Exporting Cheap Corn and Ruin
Americans have been talking a lot about trade this campaign season, about globalism's winners and losers, and especially about the export of American jobs. Yet even when globalism is working the way it's supposed to -- when Americans are exporting things like crops rather than jobs -- there can be a steep social and environmental cost.
One of the ballyhooed successes of the North American Free Trade Agreement has been the opening of Mexico to American farmers, who are now selling millions of bushels of corn south of the border. But why would Mexico, whose people still subsist on maize (mostly in tortillas), whose farmers still grow more maize than any other crop, ever buy corn from an American farmer? Because he can produce it much more cheaply than any Mexican farmer can. Actually, that's not quite right -- it's because he can sell it much more cheaply.
This is largely because of U.S. agricultural policies. While one part of the U.S. government speaks of the need to alleviate Third World poverty, another is writing subsidy checks to American farmers, which encourages them to overproduce and undersell Third World farmers.
The river of cheap American corn began flooding into Mexico after NAFTA took effect in 1994. Since then, the price of corn in Mexico has fallen by half. A 2003 report by the Carnegie Endowment says this flood has washed away 1.3 million small farmers. Unable to compete, they have left their land to join the swelling pools of Mexico's urban unemployed. Others migrate to the U.S. to pick our crops -- former farmers become day laborers.
The cheap U.S. corn has also wreaked havoc on Mexico's land, according to the Carnegie report. The small farmers forced off their land often sell out to larger farmers who grow for export, farmers who must adopt far more industrial (and especially chemical- and water-intensive) practices to compete in the international marketplace. Fertilizer runoff into the Sea of Cortez starves its marine life of oxygen, and Mexico's scarce water resources are leaching north, one tomato at a time.
Mexico's industrial farmers now produce fruits and vegetables for American tables year-round. It's absurd for a country like Mexico -- whose people are often hungry -- to use its best land to grow produce for a country where food is so abundant that its people are obese -- but under free trade, it makes economic sense.
Meanwhile, the small farmers struggling to hold on in Mexico are forced to grow their corn on increasingly marginal lands, contributing to deforestation and soil erosion.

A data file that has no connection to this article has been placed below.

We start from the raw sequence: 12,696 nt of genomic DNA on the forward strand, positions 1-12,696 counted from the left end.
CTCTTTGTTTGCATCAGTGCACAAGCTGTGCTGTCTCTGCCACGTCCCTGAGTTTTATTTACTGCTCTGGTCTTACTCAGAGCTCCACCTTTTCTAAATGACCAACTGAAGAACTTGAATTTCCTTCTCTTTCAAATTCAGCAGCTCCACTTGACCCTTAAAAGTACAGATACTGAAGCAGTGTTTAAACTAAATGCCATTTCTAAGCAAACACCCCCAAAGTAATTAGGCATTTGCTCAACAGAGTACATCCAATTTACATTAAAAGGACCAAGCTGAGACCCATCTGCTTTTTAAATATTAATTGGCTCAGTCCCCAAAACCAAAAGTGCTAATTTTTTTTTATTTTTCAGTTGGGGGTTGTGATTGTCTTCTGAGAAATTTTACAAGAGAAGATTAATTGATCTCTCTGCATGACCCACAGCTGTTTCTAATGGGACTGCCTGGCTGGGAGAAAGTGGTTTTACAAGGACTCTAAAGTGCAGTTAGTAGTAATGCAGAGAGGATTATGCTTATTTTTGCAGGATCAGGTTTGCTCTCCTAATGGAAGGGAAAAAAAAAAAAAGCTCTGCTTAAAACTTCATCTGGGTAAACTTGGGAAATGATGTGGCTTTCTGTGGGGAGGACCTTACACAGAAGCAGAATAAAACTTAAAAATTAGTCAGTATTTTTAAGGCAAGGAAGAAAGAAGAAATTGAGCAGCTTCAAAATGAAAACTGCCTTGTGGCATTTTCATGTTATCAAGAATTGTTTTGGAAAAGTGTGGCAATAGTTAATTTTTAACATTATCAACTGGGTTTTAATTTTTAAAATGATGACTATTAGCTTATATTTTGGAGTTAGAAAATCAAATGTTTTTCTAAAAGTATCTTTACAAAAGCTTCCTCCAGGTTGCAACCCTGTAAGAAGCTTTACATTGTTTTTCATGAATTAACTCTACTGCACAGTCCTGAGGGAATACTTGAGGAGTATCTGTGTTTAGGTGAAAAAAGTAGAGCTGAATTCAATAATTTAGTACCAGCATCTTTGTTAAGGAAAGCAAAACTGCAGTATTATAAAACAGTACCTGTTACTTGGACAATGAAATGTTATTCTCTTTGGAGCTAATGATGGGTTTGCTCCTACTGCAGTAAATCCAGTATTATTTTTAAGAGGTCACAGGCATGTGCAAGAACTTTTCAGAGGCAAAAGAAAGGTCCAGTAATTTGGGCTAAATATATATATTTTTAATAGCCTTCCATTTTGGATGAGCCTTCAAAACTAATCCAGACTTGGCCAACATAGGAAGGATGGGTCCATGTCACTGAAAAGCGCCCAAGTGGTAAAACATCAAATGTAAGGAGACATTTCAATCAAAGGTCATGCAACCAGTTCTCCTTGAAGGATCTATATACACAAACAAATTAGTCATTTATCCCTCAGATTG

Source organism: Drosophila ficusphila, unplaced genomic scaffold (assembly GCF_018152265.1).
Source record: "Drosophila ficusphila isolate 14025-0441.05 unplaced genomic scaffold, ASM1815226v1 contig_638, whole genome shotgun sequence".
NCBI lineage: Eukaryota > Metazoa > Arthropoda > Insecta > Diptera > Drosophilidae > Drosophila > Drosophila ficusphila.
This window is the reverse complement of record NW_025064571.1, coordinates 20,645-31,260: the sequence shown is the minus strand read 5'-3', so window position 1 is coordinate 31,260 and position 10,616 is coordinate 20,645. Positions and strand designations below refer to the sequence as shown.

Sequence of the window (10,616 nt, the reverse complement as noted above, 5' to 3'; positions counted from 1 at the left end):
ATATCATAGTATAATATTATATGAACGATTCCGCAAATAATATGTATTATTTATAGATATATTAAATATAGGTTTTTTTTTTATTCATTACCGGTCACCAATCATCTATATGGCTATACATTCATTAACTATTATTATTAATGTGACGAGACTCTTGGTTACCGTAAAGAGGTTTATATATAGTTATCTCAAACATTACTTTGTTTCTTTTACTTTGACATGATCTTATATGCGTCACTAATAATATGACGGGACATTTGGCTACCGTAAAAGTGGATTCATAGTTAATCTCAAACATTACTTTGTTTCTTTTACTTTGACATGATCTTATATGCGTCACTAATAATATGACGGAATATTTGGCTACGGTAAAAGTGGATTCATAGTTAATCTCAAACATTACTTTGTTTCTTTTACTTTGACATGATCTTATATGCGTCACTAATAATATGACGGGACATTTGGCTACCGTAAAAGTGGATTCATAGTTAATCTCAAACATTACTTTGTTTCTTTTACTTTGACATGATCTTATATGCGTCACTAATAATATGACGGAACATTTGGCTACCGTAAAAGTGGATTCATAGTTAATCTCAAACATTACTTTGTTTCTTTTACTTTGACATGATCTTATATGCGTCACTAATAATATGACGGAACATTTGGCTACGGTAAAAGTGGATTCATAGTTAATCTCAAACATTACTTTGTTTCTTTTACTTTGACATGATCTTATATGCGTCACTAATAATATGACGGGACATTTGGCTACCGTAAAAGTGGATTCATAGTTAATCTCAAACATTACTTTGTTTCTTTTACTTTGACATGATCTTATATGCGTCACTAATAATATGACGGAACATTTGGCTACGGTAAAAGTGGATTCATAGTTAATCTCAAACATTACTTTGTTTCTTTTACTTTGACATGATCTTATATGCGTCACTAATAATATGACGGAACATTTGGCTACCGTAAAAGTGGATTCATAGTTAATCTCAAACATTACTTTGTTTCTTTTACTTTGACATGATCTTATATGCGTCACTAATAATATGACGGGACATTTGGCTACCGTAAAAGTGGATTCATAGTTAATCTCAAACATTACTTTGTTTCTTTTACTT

Compounding these environmental pressures is the advent of something new to Mexico: factory farming. The practice of feeding corn to livestock was actively discouraged by the Mexican government until quite recently -- an expression of the culture's quasi-religious reverence for maize. But those policies were reversed in 1994, and, just as it has done in the United States, cheap corn has driven the growth of animal feedlots, which contribute to water and air pollution.
Cheap American corn in Mexico threatens all corn -- Zea mays itself -- and by extension all of us who have come to depend on this plant. The small Mexican farmers who grow corn in southern Mexico are responsible for maintaining the genetic diversity of the species. While American farmers raise a small handful of genetically nearly identical hybrids, Mexico's small farmers still grow hundreds of different, open-pollinated varieties, commonly called landraces.
This genetic diversity, the product of 10,000 years of human-maize co-evolution, represents some of the most precious and irreplaceable information on Earth, as we were reminded in 1970 when a fungus decimated the American corn crop and genes for resistance were found in a landrace under cultivation in southern Mexico. These landraces will survive only as long as the farmers who cultivate them do. The cheap U.S. corn that is driving these farmers off their land threatens to dry up the pool of genetic diversity on which the future of the species depends.
Perhaps from a strictly economic point of view, free trade in a commodity like corn appears eminently rational. But look at the same phenomenon from a biological point of view and it begins to look woefully shortsighted, if not mad.
Michael Pollan, a professor at the University of California-Berkeley's Graduate School of Journalism, is the author of three books, including 'The Botany of Desire.'